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Albany E. Howarth (1872-1936). English architectural and landscape etcher and watercolorist, he first worked as a drawing apprentice in the office of Armstrong, Whitworth. About 1905 he emerged as a major etcher and frequently exhibited at such major venues as the Fine Arts Society, the Royal Academy and with the Royal Engravers he was elected an Associate of the Royal Engravers in 1920.
During his career, Albany E. Howarth etched many great architectural views in England, Scotland, Italy and (most particularly) France. As is here the case, he often combined etching with drypoint to achieve strong tonal effects. Many of his etchings during the 1920's were published by the Alfred Bell and Company, London, in editions of one hundred and fifty signed impressions. 'Prentice Pillar' bears the blindstamp of this publisher along the lower left margin.
At least up to 1912 Howarth printed most of his plates himself. Howarth took his craft seriously and his methodical approach produced some outstanding work. He appears to have been particularly attracted to the effects of light interacting with the architectural elements in his compositions, and he had a great ability to add depth and dimension to his subject matter. His fascination with sometimes exceedingly complex buildings, and their historical ornamentation must have made the etching process challenging to say the least.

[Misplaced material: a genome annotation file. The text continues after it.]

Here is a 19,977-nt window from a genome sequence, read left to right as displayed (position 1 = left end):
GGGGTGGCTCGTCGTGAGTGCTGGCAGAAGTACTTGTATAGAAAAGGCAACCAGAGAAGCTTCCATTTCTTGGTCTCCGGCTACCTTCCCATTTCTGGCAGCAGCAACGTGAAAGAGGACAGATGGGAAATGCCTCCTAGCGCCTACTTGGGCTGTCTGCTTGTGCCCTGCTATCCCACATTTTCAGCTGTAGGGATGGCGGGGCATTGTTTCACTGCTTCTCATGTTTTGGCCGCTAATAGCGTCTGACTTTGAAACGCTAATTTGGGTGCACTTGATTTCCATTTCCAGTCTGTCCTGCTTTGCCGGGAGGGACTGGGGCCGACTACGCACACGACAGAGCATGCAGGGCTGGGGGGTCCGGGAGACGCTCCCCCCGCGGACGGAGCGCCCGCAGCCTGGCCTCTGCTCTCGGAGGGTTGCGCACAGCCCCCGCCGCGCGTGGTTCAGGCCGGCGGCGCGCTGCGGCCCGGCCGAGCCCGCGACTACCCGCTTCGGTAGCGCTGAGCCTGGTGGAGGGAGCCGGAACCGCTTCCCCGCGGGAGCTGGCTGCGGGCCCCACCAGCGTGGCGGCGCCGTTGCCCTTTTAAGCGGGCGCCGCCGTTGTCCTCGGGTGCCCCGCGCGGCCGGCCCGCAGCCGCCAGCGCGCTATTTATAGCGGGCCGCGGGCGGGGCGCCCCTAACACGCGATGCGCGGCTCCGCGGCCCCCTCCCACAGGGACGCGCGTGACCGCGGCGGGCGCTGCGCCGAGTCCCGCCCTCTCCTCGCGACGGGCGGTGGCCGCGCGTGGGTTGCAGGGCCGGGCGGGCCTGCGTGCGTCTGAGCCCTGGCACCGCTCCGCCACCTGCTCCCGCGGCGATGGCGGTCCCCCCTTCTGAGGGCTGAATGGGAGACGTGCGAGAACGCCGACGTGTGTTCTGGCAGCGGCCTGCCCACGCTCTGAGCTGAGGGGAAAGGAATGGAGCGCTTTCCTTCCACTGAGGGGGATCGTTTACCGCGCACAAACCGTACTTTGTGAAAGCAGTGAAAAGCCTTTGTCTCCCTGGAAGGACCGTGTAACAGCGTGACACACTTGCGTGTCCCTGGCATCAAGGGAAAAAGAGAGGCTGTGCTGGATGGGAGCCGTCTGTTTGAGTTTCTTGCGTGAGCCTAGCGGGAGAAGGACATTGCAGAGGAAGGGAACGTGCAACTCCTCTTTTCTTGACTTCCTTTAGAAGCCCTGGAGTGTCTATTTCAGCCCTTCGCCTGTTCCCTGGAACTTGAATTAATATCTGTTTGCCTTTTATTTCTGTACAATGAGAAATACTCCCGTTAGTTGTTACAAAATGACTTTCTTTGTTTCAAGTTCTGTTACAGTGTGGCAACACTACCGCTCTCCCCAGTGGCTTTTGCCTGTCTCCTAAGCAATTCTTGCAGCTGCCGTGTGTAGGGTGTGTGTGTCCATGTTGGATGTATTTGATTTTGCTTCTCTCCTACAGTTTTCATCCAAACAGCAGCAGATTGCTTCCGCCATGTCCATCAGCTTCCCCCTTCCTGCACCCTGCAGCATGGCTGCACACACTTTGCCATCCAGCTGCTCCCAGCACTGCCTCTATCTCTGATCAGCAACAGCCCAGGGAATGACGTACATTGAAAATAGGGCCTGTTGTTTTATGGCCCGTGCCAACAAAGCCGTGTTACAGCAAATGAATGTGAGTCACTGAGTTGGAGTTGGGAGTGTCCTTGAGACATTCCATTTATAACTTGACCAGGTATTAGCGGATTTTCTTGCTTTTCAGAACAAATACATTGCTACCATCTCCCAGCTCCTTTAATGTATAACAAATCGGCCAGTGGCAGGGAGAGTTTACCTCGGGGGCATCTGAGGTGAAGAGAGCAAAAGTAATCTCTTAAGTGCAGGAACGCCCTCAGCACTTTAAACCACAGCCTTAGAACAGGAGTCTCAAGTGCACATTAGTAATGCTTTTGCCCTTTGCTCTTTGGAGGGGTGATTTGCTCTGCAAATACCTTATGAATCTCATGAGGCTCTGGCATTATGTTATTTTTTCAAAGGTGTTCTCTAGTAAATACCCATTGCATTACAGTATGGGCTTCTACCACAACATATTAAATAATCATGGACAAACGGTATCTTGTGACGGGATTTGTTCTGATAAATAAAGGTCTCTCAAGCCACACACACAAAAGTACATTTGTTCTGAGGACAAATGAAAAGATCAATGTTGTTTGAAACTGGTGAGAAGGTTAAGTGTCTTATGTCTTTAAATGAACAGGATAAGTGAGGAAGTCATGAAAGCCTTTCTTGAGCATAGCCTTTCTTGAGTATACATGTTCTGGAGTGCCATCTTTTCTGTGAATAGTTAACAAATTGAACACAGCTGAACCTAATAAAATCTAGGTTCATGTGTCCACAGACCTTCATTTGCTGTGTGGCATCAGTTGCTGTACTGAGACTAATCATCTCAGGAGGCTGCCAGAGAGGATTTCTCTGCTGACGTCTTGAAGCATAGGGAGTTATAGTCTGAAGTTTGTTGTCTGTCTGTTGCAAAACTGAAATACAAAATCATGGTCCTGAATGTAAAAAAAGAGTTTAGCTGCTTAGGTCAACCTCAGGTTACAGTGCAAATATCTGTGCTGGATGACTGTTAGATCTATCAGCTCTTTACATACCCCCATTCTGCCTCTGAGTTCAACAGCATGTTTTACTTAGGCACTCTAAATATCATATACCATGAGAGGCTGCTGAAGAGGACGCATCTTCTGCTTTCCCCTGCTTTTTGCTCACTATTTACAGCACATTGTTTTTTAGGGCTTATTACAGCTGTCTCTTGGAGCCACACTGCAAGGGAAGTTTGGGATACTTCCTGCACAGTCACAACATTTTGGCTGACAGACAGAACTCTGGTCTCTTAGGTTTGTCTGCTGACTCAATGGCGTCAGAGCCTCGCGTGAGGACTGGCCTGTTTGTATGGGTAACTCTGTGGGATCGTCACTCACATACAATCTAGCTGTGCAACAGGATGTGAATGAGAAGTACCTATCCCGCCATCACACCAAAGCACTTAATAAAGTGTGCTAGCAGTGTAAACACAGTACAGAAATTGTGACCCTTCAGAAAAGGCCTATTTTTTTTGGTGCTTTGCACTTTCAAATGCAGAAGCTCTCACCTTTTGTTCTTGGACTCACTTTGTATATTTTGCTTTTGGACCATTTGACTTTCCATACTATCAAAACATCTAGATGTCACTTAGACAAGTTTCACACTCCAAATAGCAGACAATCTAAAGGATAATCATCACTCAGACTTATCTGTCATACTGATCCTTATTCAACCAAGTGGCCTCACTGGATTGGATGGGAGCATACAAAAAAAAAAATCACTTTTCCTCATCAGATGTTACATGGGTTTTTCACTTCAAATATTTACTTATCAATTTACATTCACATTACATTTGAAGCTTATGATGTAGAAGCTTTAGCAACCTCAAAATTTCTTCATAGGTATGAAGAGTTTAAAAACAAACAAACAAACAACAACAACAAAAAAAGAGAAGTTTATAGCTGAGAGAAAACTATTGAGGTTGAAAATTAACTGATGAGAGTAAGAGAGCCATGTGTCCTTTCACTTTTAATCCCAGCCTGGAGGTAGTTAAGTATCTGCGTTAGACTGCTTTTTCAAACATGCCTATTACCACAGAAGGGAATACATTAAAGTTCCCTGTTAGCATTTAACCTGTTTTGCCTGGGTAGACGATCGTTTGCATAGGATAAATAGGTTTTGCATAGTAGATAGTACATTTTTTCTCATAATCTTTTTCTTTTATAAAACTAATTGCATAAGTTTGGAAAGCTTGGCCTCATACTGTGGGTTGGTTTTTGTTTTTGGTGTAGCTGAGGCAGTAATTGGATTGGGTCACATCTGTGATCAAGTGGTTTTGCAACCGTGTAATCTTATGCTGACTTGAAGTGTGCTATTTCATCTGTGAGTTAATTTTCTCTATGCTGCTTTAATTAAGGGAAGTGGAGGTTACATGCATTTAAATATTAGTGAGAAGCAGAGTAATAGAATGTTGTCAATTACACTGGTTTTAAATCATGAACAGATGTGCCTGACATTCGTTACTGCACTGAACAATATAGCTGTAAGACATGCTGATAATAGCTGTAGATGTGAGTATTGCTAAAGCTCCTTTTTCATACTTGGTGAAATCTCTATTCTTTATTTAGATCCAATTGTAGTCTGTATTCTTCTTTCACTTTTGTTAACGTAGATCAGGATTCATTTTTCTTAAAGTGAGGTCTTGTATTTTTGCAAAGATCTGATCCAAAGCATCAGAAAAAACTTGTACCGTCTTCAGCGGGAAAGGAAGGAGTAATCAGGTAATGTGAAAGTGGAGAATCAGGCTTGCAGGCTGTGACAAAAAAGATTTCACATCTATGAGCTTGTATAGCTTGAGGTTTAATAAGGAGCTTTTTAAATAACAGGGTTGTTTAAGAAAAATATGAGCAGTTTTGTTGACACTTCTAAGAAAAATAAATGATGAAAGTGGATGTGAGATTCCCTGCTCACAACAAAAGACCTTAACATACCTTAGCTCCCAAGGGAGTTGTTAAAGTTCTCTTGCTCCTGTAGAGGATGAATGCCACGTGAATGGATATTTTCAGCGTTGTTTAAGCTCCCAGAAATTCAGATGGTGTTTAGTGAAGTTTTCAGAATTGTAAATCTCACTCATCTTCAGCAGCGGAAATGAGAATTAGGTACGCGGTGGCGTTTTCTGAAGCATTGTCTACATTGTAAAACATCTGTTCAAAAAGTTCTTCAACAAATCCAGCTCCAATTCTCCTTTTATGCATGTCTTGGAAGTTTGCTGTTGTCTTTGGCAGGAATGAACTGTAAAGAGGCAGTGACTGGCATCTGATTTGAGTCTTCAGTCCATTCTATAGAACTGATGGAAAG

Over a period of time, he refined his technique to draw the deepest lines first. He would then gradually add lighter tones to the plate as the etching process continued. Eventually, when the most delicate lines were etched to a slight degree, the deepest ones, having been etched continually at each stage of the process had been bitten to the correct depth.
It was also likely that someone like Howarth, who liked to travel, would have spent some weeks or months away from his press every year producing sets of drawings which would be made into plates at a later date. The total time to produce a drawing, transcribe it into a finished plate, and have it published could easily have spanned two or more years.
He was a prolific artist, and left a large body of work, examples of which turn up frequently in auctions around the world, having maintained their appeal for nearly 100 years.
Vintage frame and etching in good condition.
The etching of Roslyn Chapel, Edinburgh was created in the 1920's and has remained a popular subject from his portfolio. This perspective is of the Prentice Pillar within the Chapel. This original etching is hand signed in pencil, lower right and stamped, bottom left.
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Frame: 24" x 16"
Image: 15 1/2" x 8 1/2"